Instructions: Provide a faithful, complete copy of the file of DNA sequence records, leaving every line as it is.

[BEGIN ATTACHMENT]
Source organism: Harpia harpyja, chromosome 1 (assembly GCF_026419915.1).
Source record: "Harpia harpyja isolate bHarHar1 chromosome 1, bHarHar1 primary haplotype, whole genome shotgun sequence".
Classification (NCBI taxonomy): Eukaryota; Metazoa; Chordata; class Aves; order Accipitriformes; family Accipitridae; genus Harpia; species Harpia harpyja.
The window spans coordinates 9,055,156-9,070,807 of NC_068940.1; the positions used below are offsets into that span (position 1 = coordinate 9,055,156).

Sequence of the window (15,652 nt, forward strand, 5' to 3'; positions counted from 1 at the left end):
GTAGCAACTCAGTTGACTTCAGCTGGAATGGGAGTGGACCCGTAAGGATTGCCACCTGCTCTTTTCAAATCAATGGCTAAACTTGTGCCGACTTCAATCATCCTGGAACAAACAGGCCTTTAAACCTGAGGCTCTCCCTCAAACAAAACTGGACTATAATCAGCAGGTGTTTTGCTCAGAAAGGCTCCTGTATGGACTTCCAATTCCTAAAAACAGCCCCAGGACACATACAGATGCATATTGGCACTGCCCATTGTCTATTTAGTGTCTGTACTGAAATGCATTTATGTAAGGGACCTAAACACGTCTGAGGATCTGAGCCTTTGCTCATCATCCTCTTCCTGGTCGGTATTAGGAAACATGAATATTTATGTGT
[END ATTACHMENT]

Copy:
Source organism: Harpia harpyja, chromosome 1 (assembly GCF_026419915.1).
Source record: "Harpia harpyja isolate bHarHar1 chromosome 1, bHarHar1 primary haplotype, whole genome shotgun sequence".
Classification (NCBI taxonomy): Eukaryota; Metazoa; Chordata; class Aves; order Accipitriformes; family Accipitridae; genus Harpia; species Harpia harpyja.
The window spans coordinates 9,055,156-9,070,807 of NC_068940.1; the positions used below are offsets into that span (position 1 = coordinate 9,055,156).

Sequence of the window (15,652 nt, forward strand, 5' to 3'; positions counted from 1 at the left end):
GTAGCAACTCAGTTGACTTCAGCTGGAATGGGAGTGGACCCGTAAGGATTGCCACCTGCTCTTTTCAAATCAATGGCTAAACTTGTGCCGACTTCAATCATCCTGGAACAAACAGGCCTTTAAACCTGAGGCTCTCCCTCAAACAAAACTGGACTATAATCAGCAGGTGTTTTGCTCAGAAAGGCTCCTGTATGGACTTCCAATTCCTAAAAACAGCCCCAGGACACATACAGATGCATATTGGCACTGCCCATTGTCTATTTAGTGTCTGTACTGAAATGCATTTATGTAAGGGACCTAAACACGTCTGAGGATCTGAGCCTTTGCTCATCATCCTCTTCCTGGTCGGTATTAGGAAACATGAATATTTATGTGT